Comet Observation
Local Home Page for Chernogolovka

File original: © Charles S. Morris / csm@encke.jpl.nasa.gov

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Click on images for full-scale view

Left: This is a long telephoto shot, using a 6x7 camera on an AstroPhysics 610mm f6 lens w/field-flattener (Traveler). Note: the moonlit conditions actually make the sky background bluish-gray, but the background has been adjusted black-gray for visual evaluation. The ion tail is very strong , and extends out of the frame (in spite of moonlight) -- at least 6 deg. The dust tail has become more intense (brighter and narrower), but still has an outer *fan*. Copyright┐1997 Bob Yen (byen@ix.netcom.com) (http://www.comet-track.com/hb/hb.html)

Right :This image is from a 14 minute exposure on Fuji G-800 film taken with a Genesis 4" F/5 on 08 March 1997 at 12:15 U.T. It was shot from North of Red Rock State Park, CA. The negative was scanned on Photo-CD, processed in Photoshop 3.0.4 using various techniques to bring out the delicate tail structure. Note the emerging structure in the dust tail of the comet. James R. Foster

Left: Drawing of the hoods on Hale-Bopp in the early morning sky Mar. 8.58 UT by Marcus Pun (e-mail: marcus@totalvideo.com) from Oakland, CA

Center: Image of Hale-Bopp taken on March 7 using a 10" MEAD reflector, Minolta 35mm X700 camera & 1600 speed film {FUJI} The exposure was 4 minutes. Tony Alonso (sfaris@edge.net)

Right: Hale-Bopp image were near Innsbruck/Austria on the 11.03.97; 3.56 UT. with a 200mm lens on Kodak Pro Gold 400 6x6 film; 18min by Bruno Stampfer, Martin Dandrea and Rainer Eisendle Heiligkreuz Observatory, Hall in Tyrol, Austria, Europe

Image of Hale-Bopp taken using a 180mm f/5.6 lens, and shows a two-frame mosaic. The field of view along the diagonal is about 3.4 degree. Each frame 2 min exposure. Image has been log-scaled. CCD SBIG ST-7 Location: Ceccano (FR) Italy, 231 meters above sea level. Gianluca Masi (gianmasi@fr.flashnet.it)

Click here to see yesterday's images

These charts, which were provided by Dale Ireland, show the where Comet Hale-Bopp is in the sky at a specific time (5am and 8pm local standard time) for observers at 45 and 35 degrees North latitude. (Click on image for larger view.)

This page has lots of images... a selection of recent images can be found here (revised 3/13/97)...there are hundreds images in the complete archive. Also, check out other home pages with recent images.

Last Updated: 14 March 1997

I want to thank everyone who has e-mailed me kind words concerning this home page...they are appreciated. When bright comets are around it is often difficult to respond to every message I receive (approaching 50/day). Usage of the home page is way up (as expected) with Comet Hale-Bopp...the page is currently getting about 6,000 users a day.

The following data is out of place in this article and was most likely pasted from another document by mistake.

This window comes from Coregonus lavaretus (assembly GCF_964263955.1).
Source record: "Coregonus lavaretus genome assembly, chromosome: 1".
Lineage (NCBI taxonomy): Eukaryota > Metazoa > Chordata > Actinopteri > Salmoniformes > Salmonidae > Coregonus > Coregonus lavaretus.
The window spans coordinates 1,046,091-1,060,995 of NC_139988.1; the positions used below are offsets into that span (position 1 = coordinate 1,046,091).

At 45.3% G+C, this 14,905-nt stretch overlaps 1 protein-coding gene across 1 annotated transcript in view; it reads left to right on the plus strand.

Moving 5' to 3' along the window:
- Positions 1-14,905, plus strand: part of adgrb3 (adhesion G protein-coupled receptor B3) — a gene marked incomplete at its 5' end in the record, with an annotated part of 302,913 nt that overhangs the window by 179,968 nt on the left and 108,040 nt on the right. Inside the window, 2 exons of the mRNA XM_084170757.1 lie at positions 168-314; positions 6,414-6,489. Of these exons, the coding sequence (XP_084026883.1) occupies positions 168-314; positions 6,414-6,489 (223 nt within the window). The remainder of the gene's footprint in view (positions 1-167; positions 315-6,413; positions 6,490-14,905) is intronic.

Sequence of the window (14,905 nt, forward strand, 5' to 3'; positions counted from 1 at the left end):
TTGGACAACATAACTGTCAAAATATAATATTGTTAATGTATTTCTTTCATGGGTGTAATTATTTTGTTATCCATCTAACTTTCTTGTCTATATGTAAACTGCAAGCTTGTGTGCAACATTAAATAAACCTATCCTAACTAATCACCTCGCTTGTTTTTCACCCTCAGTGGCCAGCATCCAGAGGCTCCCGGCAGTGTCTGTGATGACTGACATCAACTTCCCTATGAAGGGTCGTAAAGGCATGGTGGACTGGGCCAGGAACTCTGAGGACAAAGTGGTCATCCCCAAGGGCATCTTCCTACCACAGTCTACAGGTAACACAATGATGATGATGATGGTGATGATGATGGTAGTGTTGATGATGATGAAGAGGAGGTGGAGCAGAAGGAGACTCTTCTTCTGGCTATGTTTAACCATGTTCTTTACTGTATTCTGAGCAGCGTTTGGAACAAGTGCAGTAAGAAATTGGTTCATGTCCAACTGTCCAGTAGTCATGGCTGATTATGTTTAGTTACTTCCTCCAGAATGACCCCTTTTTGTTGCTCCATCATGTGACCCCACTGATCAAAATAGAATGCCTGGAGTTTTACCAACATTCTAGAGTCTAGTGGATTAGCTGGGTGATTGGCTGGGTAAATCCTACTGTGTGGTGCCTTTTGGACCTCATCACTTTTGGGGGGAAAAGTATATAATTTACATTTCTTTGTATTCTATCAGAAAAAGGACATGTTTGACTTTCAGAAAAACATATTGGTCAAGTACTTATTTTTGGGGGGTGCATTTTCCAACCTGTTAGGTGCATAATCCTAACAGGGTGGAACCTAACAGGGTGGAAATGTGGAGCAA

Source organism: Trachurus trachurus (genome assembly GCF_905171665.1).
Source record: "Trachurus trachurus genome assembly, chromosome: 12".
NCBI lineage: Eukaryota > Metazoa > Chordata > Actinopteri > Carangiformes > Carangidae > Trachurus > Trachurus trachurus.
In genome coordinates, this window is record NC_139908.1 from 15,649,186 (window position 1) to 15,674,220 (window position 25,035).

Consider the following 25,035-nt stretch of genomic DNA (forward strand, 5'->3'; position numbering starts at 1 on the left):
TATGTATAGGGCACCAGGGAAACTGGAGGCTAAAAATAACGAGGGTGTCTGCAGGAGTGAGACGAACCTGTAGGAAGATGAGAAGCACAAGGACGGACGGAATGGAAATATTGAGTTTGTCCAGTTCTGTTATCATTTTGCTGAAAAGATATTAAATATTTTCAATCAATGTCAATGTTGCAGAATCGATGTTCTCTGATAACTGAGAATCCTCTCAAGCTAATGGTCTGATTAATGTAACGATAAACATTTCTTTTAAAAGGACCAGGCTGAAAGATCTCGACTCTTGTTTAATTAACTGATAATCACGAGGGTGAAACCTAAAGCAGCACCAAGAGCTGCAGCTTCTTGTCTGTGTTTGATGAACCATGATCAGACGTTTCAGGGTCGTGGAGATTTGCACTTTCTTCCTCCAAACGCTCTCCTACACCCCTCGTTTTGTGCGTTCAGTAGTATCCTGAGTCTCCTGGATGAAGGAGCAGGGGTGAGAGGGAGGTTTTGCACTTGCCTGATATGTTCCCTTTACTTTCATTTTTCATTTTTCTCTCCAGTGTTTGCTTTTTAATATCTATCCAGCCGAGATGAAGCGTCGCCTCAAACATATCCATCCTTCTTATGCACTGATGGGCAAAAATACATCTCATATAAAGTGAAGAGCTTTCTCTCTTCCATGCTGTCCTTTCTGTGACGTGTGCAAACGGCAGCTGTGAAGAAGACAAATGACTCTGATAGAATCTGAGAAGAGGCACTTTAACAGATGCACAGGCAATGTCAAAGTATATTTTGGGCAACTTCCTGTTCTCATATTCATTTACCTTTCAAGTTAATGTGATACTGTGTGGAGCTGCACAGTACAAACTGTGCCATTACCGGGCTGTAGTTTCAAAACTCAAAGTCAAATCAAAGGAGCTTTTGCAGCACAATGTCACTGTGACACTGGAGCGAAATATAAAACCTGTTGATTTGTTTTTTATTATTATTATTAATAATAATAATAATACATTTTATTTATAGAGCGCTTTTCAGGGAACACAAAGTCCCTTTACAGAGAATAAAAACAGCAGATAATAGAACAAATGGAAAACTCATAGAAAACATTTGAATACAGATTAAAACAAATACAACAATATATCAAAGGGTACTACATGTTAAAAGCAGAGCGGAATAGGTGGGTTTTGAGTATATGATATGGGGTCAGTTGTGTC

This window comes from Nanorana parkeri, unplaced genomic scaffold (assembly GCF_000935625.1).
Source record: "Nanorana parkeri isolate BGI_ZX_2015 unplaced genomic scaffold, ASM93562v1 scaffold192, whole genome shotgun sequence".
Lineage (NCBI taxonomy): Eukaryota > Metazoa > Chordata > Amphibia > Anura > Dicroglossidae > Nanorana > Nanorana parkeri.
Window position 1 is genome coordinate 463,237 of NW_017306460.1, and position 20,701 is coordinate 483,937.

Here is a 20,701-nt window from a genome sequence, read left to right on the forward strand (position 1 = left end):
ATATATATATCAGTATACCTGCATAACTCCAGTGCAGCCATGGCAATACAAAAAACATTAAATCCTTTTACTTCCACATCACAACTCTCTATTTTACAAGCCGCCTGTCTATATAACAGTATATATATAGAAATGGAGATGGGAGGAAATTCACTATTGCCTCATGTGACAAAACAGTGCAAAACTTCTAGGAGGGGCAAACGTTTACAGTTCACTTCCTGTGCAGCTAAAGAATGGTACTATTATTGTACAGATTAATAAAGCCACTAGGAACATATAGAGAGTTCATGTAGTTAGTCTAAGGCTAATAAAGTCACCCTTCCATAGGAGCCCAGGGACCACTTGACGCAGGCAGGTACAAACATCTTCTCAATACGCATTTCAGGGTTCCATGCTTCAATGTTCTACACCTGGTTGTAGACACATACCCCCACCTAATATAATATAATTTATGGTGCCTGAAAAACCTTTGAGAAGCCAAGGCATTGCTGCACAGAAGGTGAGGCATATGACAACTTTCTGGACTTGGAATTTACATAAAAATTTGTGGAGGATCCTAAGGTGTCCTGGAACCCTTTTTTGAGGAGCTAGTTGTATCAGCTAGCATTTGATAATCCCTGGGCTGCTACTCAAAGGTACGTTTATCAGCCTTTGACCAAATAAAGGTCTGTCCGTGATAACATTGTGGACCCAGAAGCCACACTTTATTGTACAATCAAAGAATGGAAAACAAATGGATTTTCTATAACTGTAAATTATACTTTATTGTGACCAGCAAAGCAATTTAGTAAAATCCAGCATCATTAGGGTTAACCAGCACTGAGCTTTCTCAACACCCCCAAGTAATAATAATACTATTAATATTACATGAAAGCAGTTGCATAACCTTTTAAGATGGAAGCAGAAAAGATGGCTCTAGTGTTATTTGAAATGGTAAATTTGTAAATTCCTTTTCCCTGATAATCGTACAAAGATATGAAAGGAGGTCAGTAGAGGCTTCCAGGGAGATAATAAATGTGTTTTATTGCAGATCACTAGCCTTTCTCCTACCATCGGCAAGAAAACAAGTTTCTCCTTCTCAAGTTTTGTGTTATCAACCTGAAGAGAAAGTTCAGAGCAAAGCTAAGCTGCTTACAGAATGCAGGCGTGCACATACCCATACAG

In this home page:

Comets Currently Visible (3/12/97)
The Great Comet of 1997...
Information on Comet Hale-Bopp for the Non-Astronomer Hale-Bopp rotates about twice a day (3/14/97)
Visibility of Hale-Bopp from the Southern Hemisphere
o Follow the Comet's Changing Brightness New Predictions on Hale-Bopp's brightness (3/14/97)
Recent News and Observations (3/14/97)
Comet Light Curves (3/14/97)
# Ephemerides for Current Visually Observable Comets Updated ephemeris for Hale-Bopp (3/4/97)
Comet Definitions
Other Sources of Comet Information (2/2/96)

Comet Images (2/5/97)
Other Pages Featuring Comet Images

Other Places

NASA Home Page
JPL Home Page

Awards

The biggest reward for doing this home page is the positive feedback that I get and the knowledge that users find this page a useful service.

In February 1996, Iway rated the COHP as one of the best 500 Web pages. In fact, they felt that it was the 15th best science page on the Web! Their reviews of the 25 top science home pages are given in this link.

This home page has also been recognized by Magellan, an independent outside reviewer, as a three-star site. You can search the Magellan database of 1.5+ million sites from the Other Sources of Comet Information page.

The Comet Observation Home Page was been selected to receive the Griffith Observatory Star Award for the week of February 2 - 8, 1997 for excellence in promoting astronomy to the public through the World Wide Web.

(Of course, I think it should have received four stars, but I am a bit biased.)

Statistics

Typically, about 1,000 individual users/computers access this page every day. These accesses create more than 15,000 entries per day in the access log. This amounts to an increase in the size of the access log of 1.5 Mbytes per day! However, the peak access rate during the C/1996 B2 (Hyakutake) apparition was 20,000+ users on March 25, 1996. During that date there were 374,132 entries in the access log accounting for ~30 MByte increase in the size of that file!!

This feedback form doesn't work always because of the significant load on this machine... if there is an error, please send regular e-mail...thanks, csm

Comments? (Please include your e-mail address. Often times your comments/questions require an individual response. I can't provide that if I don't know how to contact you!!)

NASA: Charles S. Morris / csm@encke.jpl.nasa.gov
Chernogolovka: Michael G. Gavrilov / gavrilov@issp.ac.ru